Florida's Children First

Bill proposes foster care ‘age out’ changes

Posted: Apr 29, 2013 5:35 PM EDTUpdated: Apr 29, 2013 6:21 PM EDT

By Clifton French
FORT MYERS -Right now, children in foster care are kicked out of the system as soon as they turn 18. There are programs that help them find jobs, get an education and give them financial support, but they’re forced out of a home with a family. That could all change next year with a bill that’s getting major support in the state legislature.

SB 1036, known as the “Nancy C. Detert Common Sense and Compassion Independent Living Act“, would increase the age from 18 to 21.

“We’ve adopted 6 kids through the foster care system,” Rebecca Hoskins, a long time foster parent, said.

Hoskins has fostered 90 kids in 9 years. She adopted 6 of them so they have a permanent place to live.

She says she is a strong supporter of the new bill.

“If a child ages out at 18 and they’re not adopted, they’re forced to move from the people that have taken care of them, they don’t have anyone to go to,” she said.

Her oldest daughter is a good example. Now 19, she’s still finishing up high school, something that would have been tough if she wasn’t adopted.

“She would have stayed with me as long as possible, but I don’t know what they would have told her, ‘OK, you’re 18 sorry,’” Hoskins said.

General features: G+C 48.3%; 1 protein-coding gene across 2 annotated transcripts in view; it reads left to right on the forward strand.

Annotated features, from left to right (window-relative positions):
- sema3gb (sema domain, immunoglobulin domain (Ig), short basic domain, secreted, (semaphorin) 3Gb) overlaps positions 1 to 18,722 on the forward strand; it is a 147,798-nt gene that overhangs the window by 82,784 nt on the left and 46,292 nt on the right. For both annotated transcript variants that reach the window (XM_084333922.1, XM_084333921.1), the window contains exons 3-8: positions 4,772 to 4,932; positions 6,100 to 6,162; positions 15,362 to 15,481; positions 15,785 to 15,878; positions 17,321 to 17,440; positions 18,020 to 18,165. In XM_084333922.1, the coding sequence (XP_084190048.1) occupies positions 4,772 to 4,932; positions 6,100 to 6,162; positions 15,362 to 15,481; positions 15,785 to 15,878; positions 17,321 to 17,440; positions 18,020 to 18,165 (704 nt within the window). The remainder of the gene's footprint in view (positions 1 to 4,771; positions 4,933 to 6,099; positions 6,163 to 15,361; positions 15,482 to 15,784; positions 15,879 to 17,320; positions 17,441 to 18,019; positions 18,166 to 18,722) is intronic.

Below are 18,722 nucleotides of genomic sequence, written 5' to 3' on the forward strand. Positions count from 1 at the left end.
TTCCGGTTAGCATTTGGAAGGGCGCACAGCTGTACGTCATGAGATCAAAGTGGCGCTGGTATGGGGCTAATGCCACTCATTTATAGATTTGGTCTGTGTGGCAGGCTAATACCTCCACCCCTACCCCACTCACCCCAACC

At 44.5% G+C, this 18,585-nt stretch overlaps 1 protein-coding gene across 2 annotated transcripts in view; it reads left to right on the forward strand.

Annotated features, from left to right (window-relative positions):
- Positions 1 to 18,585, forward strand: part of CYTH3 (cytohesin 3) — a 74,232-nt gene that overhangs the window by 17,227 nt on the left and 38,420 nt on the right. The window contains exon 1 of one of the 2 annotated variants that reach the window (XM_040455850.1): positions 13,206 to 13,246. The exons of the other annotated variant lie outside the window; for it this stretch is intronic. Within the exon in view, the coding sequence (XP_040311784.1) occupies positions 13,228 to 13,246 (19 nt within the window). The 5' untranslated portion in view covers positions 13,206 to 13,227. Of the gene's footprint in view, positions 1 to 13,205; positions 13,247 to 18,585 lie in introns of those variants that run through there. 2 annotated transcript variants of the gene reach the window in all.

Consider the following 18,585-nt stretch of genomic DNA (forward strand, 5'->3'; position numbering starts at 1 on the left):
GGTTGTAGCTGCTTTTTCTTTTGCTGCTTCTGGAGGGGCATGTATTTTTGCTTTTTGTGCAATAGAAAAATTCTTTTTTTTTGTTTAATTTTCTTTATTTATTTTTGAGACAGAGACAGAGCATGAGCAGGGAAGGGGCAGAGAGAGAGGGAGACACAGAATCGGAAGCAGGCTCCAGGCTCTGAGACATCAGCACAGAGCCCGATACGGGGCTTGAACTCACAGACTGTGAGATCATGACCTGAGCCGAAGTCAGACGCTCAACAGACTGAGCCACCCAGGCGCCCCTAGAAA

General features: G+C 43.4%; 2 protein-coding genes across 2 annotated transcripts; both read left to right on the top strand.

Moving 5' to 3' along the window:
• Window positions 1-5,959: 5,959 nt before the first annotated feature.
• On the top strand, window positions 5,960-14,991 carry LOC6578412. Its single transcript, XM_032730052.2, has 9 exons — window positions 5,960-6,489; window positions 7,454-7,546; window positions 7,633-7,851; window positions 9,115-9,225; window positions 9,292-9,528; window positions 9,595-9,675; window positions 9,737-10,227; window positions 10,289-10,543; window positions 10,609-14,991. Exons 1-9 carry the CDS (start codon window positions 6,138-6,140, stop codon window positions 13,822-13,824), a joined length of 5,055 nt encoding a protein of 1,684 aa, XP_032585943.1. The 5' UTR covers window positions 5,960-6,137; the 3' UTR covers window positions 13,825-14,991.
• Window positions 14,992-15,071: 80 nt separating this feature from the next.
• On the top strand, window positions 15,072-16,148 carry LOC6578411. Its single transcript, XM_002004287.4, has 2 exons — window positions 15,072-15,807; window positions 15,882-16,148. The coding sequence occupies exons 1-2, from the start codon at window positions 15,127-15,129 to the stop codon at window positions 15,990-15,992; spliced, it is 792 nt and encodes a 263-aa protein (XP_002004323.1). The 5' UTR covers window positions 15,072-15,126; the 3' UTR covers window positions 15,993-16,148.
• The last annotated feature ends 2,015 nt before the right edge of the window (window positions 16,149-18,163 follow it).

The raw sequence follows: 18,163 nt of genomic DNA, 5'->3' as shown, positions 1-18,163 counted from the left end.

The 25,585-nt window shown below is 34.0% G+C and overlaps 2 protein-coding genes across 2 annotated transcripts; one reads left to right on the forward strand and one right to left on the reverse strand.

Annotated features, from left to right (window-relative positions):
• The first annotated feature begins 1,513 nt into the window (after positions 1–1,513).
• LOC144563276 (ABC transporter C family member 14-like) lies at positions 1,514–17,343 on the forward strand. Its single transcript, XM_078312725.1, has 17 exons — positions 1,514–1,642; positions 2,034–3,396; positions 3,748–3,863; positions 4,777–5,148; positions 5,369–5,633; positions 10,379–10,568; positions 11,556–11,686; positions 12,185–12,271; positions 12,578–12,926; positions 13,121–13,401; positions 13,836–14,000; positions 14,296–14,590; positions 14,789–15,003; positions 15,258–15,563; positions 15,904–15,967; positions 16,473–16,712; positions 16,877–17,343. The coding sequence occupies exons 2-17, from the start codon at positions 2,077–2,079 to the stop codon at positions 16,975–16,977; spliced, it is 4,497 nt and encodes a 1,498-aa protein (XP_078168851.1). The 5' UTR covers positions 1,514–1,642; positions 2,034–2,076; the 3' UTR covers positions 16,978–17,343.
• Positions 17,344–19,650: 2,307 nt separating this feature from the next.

The new legislation would give a foster child the option to leave the system at 18, but would also give them the option to come back before their 21st birthday.

“Our agency supports anything that’s good for children,” said Aimee McLaughlin with the Children’s Network of Southwest Florida.

McLaughlin believes the new legislation will help older foster children.

“They can have support form an agency, the courts can look in on them,” she said. “For a child who’s living in a foster home that might be in high school, it means they can continue a relationship with a parent that they have built a bond with.”

McLaughlin says if all 28 children in foster care turning 18 this year in Southwest Florida were to decide to stay in foster care longer, it would cost about $100,000 to implement the new program – a number that would grow in the next couple of years.

She also says it’s hard to predict how much it will cost because they don’t know how many children will wish to stay.

Experts do believe the change will save money in other social services areas.

The bill unanimously passed the Senate and is expected to pass the House within the next couple of weeks.

 

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